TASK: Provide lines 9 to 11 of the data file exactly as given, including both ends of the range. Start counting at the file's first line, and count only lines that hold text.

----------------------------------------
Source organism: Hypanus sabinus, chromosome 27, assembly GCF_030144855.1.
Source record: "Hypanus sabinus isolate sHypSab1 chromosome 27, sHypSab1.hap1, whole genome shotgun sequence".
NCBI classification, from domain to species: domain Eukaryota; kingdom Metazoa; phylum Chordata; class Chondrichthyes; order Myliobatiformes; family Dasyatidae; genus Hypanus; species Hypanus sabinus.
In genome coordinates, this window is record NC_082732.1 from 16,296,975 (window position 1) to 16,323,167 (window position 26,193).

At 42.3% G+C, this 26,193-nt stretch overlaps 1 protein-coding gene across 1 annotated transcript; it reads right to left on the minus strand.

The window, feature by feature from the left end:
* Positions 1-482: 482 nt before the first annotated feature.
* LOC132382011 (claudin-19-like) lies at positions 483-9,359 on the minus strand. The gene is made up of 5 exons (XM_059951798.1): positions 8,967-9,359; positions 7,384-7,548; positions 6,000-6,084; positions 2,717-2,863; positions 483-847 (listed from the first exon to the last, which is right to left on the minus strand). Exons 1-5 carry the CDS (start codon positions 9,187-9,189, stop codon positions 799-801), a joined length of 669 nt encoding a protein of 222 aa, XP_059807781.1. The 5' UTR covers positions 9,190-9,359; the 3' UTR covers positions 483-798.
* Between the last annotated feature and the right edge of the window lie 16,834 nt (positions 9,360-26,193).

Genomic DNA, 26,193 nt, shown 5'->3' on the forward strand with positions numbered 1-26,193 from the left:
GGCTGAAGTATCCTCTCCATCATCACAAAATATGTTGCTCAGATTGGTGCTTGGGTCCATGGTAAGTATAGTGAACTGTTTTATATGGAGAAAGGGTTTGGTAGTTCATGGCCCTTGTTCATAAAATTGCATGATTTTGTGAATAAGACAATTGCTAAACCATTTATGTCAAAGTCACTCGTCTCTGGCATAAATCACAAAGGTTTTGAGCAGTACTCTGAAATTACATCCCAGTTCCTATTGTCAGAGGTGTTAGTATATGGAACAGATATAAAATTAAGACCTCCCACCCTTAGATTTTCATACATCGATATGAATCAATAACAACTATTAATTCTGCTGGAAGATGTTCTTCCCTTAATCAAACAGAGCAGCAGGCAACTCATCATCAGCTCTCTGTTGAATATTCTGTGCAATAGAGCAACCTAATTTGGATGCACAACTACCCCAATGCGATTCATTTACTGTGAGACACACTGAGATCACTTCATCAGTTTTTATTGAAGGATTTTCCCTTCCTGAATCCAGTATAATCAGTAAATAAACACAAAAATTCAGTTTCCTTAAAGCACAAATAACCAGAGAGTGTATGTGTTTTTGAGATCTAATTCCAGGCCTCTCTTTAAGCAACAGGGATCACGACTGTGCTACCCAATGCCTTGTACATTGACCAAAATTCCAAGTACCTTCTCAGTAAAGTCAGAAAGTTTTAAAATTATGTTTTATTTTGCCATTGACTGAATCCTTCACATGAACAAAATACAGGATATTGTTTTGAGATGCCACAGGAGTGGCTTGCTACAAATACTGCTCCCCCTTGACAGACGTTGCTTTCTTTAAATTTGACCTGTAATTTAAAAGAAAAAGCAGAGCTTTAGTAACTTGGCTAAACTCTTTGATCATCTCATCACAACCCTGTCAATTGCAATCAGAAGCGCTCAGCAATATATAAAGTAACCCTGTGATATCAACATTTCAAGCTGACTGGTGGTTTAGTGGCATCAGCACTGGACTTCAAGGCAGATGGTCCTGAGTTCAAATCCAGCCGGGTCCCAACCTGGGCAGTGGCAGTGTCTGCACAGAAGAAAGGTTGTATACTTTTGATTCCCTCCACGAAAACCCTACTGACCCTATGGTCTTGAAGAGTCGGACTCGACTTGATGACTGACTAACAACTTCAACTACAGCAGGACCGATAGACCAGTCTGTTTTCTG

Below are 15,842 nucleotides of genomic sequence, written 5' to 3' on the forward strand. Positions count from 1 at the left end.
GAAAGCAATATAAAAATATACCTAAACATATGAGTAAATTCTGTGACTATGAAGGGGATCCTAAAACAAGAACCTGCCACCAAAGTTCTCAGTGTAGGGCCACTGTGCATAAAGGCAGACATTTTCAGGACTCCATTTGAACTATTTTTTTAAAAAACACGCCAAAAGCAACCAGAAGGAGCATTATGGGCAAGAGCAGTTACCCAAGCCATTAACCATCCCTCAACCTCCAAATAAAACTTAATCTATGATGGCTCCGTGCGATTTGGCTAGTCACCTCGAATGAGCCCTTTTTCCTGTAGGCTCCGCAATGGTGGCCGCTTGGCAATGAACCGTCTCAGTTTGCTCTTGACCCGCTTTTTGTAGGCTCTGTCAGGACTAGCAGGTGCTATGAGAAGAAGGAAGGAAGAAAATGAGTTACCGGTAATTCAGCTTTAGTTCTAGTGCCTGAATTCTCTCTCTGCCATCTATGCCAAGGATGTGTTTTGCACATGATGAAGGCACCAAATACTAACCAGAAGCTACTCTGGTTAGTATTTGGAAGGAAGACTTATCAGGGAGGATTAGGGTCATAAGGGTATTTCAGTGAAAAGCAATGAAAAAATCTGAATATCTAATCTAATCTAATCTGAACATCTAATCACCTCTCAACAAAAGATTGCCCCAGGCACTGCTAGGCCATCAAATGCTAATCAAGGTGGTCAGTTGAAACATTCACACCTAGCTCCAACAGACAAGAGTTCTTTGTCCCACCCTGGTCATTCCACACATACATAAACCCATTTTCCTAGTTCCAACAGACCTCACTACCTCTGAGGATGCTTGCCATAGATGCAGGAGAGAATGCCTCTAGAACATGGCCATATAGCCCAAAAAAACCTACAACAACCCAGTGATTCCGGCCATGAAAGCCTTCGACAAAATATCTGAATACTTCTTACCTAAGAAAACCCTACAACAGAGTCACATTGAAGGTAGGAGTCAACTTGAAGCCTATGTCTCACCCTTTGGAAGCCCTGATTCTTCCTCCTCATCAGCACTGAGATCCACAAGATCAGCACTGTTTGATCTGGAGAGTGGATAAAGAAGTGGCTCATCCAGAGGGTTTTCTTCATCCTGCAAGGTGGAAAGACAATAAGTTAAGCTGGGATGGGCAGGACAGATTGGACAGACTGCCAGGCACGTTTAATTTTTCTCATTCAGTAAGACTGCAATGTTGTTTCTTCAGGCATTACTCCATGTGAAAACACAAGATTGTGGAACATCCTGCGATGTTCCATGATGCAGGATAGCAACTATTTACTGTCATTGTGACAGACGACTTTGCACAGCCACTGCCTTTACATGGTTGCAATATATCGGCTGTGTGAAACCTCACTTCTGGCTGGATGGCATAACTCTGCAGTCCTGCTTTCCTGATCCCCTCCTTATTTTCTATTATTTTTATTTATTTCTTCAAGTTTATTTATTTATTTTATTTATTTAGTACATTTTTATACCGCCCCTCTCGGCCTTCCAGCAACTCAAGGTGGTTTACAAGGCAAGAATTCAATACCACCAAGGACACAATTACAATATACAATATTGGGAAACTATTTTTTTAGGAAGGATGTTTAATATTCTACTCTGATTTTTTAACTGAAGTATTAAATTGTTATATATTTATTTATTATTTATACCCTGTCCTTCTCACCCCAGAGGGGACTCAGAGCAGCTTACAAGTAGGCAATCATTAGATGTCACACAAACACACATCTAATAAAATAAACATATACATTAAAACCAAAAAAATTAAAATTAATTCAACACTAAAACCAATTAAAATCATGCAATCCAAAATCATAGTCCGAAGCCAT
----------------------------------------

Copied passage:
* Between the last annotated feature and the right edge of the window lie 16,834 nt (positions 9,360-26,193).

Genomic DNA, 26,193 nt, shown 5'->3' on the forward strand with positions numbered 1-26,193 from the left:
GGCTGAAGTATCCTCTCCATCATCACAAAATATGTTGCTCAGATTGGTGCTTGGGTCCATGGTAAGTATAGTGAACTGTTTTATATGGAGAAAGGGTTTGGTAGTTCATGGCCCTTGTTCATAAAATTGCATGATTTTGTGAATAAGACAATTGCTAAACCATTTATGTCAAAGTCACTCGTCTCTGGCATAAATCACAAAGGTTTTGAGCAGTACTCTGAAATTACATCCCAGTTCCTATTGTCAGAGGTGTTAGTATATGGAACAGATATAAAATTAAGACCTCCCACCCTTAGATTTTCATACATCGATATGAATCAATAACAACTATTAATTCTGCTGGAAGATGTTCTTCCCTTAATCAAACAGAGCAGCAGGCAACTCATCATCAGCTCTCTGTTGAATATTCTGTGCAATAGAGCAACCTAATTTGGATGCACAACTACCCCAATGCGATTCATTTACTGTGAGACACACTGAGATCACTTCATCAGTTTTTATTGAAGGATTTTCCCTTCCTGAATCCAGTATAATCAGTAAATAAACACAAAAATTCAGTTTCCTTAAAGCACAAATAACCAGAGAGTGTATGTGTTTTTGAGATCTAATTCCAGGCCTCTCTTTAAGCAACAGGGATCACGACTGTGCTACCCAATGCCTTGTACATTGACCAAAATTCCAAGTACCTTCTCAGTAAAGTCAGAAAGTTTTAAAATTATGTTTTATTTTGCCATTGACTGAATCCTTCACATGAACAAAATACAGGATATTGTTTTGAGATGCCACAGGAGTGGCTTGCTACAAATACTGCTCCCCCTTGACAGACGTTGCTTTCTTTAAATTTGACCTGTAATTTAAAAGAAAAAGCAGAGCTTTAGTAACTTGGCTAAACTCTTTGATCATCTCATCACAACCCTGTCAATTGCAATCAGAAGCGCTCAGCAATATATAAAGTAACCCTGTGATATCAACATTTCAAGCTGACTGGTGGTTTAGTGGCATCAGCACTGGACTTCAAGGCAGATGGTCCTGAGTTCAAATCCAGCCGGGTCCCAACCTGGGCAGTGGCAGTGTCTGCACAGAAGAAAGGTTGTATACTTTTGATTCCCTCCACGAAAACCCTACTGACCCTATGGTCTTGAAGAGTCGGACTCGACTTGATGACTGACTAACAACTTCAACTACAGCAGGACCGATAGACCAGTCTGTTTTCTG